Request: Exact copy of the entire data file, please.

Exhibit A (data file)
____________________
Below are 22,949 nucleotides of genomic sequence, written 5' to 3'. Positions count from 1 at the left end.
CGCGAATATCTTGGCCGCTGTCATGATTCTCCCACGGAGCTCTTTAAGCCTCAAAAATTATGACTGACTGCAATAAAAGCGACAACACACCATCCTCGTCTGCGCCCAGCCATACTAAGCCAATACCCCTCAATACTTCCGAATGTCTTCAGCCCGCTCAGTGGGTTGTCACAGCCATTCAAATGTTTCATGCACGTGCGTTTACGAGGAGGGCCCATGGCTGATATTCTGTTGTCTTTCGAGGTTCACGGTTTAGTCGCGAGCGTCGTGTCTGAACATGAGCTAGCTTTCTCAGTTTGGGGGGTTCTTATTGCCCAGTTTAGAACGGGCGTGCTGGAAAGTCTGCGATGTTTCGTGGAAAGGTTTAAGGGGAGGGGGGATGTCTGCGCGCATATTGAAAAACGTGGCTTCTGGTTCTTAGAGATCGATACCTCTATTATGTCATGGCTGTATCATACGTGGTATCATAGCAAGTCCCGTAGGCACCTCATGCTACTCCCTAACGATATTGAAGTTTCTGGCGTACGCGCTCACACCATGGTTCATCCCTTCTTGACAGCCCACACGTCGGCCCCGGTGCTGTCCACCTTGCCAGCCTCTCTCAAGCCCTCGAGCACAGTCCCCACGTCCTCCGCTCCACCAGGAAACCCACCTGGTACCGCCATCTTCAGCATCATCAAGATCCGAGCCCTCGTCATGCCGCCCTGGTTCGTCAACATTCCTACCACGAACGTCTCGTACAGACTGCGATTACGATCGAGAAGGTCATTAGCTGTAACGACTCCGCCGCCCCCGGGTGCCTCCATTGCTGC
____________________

Below are 22,949 nucleotides of genomic sequence, written 5' to 3'. Positions count from 1 at the left end.
CGCGAATATCTTGGCCGCTGTCATGATTCTCCCACGGAGCTCTTTAAGCCTCAAAAATTATGACTGACTGCAATAAAAGCGACAACACACCATCCTCGTCTGCGCCCAGCCATACTAAGCCAATACCCCTCAATACTTCCGAATGTCTTCAGCCCGCTCAGTGGGTTGTCACAGCCATTCAAATGTTTCATGCACGTGCGTTTACGAGGAGGGCCCATGGCTGATATTCTGTTGTCTTTCGAGGTTCACGGTTTAGTCGCGAGCGTCGTGTCTGAACATGAGCTAGCTTTCTCAGTTTGGGGGGTTCTTATTGCCCAGTTTAGAACGGGCGTGCTGGAAAGTCTGCGATGTTTCGTGGAAAGGTTTAAGGGGAGGGGGGATGTCTGCGCGCATATTGAAAAACGTGGCTTCTGGTTCTTAGAGATCGATACCTCTATTATGTCATGGCTGTATCATACGTGGTATCATAGCAAGTCCCGTAGGCACCTCATGCTACTCCCTAACGATATTGAAGTTTCTGGCGTACGCGCTCACACCATGGTTCATCCCTTCTTGACAGCCCACACGTCGGCCCCGGTGCTGTCCACCTTGCCAGCCTCTCTCAAGCCCTCGAGCACAGTCCCCACGTCCTCCGCTCCACCAGGAAACCCACCTGGTACCGCCATCTTCAGCATCATCAAGATCCGAGCCCTCGTCATGCCGCCCTGGTTCGTCAACATTCCTACCACGAACGTCTCGTACAGACTGCGATTACGATCGAGAAGGTCATTAGCTGTAACGACTCCGCCGCCCCCGGGTGCCTCCATTGCTGC